The Blueshifter was perfect in every way except for one. The open high E string would drone like a sitar. I determined that this was due to the locking nut: Either the angle was wrong, or the slot mis-shaped, or a combination.

The problem was still apparent after switching from 9’s to 10’s, and I started thinking about purchasing a replacement locking nut. But then I got to thinking: The Blueshifter is fitted out with sperzel locking tuners – string pegs that actually clamp on to the string.  Even though guitars with Floyd Rose trems usually come standard with locking nuts for tuning stability, is the locking nut really necessary?

Several people on the Carvin Guitar BBS have said that it is not: A decent, regular low-friction graphite nut should be just fine if the guitar has sperzels. Seeing as I was planning on replacing the nut anyway, I figured I had nothing to lose by giving it a try. A few clicks and four bucks later and the Carvin online web store was shipping me a regular graphite nut. And yesterday it arrived in the mail.

Removing the current locking nut was easy. It’s attached to the neck by a couple of screws. After I removed the nut I realised several things that should have been obvious: Firstly, the truss rod access cover plate is somewhat shorter for guitars fitted with locking nuts; Secondly, the locking nut sits on a flat area of the headstock parallel to the neck, while the rest of the headstock tilts back at the usual angle; and finally, the new graphite nut was a “blank” in that it was generously sized and would need to be filed and sanded into optimum shape for the guitar.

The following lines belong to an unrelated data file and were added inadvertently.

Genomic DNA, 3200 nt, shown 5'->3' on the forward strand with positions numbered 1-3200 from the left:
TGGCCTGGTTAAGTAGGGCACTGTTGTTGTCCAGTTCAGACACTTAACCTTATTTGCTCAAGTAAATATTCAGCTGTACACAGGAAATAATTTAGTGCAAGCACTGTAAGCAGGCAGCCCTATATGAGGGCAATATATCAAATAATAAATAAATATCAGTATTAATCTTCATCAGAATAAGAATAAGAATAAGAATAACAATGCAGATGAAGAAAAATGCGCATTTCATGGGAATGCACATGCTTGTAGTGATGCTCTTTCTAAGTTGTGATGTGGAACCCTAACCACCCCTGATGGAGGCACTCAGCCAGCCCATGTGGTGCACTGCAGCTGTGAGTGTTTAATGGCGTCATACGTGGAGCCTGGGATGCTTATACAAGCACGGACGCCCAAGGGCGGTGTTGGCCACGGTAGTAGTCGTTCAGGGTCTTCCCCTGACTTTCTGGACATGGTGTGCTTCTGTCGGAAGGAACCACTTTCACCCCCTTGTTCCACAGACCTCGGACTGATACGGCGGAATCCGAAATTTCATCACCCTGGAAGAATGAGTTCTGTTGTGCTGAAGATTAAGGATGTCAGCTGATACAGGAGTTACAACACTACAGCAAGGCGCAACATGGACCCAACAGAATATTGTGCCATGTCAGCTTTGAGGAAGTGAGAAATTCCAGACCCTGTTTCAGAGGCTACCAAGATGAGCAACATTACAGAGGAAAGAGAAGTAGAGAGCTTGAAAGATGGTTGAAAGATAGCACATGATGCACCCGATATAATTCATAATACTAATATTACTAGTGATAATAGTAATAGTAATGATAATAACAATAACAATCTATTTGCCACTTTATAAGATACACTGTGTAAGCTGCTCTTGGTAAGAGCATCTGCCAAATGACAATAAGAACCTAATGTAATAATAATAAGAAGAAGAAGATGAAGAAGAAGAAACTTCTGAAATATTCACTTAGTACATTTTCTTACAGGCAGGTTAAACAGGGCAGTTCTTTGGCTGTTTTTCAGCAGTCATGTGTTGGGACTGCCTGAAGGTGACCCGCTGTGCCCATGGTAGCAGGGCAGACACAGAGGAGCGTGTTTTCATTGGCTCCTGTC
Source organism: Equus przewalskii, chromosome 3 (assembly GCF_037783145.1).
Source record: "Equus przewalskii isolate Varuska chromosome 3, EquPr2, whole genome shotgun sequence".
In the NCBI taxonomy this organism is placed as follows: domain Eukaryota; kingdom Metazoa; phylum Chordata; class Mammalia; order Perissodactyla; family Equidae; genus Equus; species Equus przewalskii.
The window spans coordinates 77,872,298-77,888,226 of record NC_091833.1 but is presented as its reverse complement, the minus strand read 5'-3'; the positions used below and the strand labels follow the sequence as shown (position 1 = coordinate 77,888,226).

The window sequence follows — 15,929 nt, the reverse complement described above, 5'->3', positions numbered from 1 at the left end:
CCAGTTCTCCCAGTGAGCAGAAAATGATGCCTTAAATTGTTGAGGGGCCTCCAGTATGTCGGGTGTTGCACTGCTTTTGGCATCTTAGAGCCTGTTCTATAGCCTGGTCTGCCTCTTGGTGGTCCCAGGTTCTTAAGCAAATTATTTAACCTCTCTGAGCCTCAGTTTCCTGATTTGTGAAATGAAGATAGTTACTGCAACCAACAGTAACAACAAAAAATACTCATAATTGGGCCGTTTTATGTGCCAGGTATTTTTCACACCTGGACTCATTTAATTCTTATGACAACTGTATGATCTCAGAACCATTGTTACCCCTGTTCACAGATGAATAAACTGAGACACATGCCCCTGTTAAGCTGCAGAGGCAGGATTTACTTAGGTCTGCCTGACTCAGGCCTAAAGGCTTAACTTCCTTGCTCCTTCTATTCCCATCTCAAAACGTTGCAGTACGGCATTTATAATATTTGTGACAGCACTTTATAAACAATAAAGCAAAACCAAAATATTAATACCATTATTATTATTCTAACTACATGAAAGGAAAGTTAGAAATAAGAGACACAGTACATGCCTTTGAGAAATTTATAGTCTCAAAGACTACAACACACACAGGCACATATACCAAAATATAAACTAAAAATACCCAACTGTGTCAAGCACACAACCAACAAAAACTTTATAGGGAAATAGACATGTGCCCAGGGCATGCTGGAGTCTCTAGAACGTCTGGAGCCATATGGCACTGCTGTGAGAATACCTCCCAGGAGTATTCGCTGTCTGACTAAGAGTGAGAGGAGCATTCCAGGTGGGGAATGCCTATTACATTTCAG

And hence begins a tale of mistakes that I am reticent to relate. Let’s just say that for a while I wish I’d ordered two nuts!

I used 230 grit sandpaper to put a slight angle on the nut – then realised it was going to slope the wrong way – then corrected it – then wondered if it was now too short to adequately lift the strings away from the frets. Then I had the bright idea of using superglue to fasten the nut in place. Oy. I must have been crazy. I actually realised the risk and problems associated with this decision yet somehow my arms and hands didn’t get the signal and plopped the nut perfectly into place – which promptly slipped sideways and stuck! Talk about locking nuts. At the very last possible instant my brain got its act together and I flicked the nut off the neck with my thumbs. The traces of glue on the nut were easily removed with some careful additional sanding.

I used a couple of blobs of PVA to secure the re-finished nut in place. I might want to remove it later on, and the strings themselves will hold the nut against the neck. I had a spare regular-sized truss rod cover to use, and although the remaining exposed flat region where the locking nut was located is still detectible, it doesn’t bother me.

So far, it seems to be a success. As far as I can tell with this new set of strings, the tuning is quite stable, even after fairly agressive tremelo action.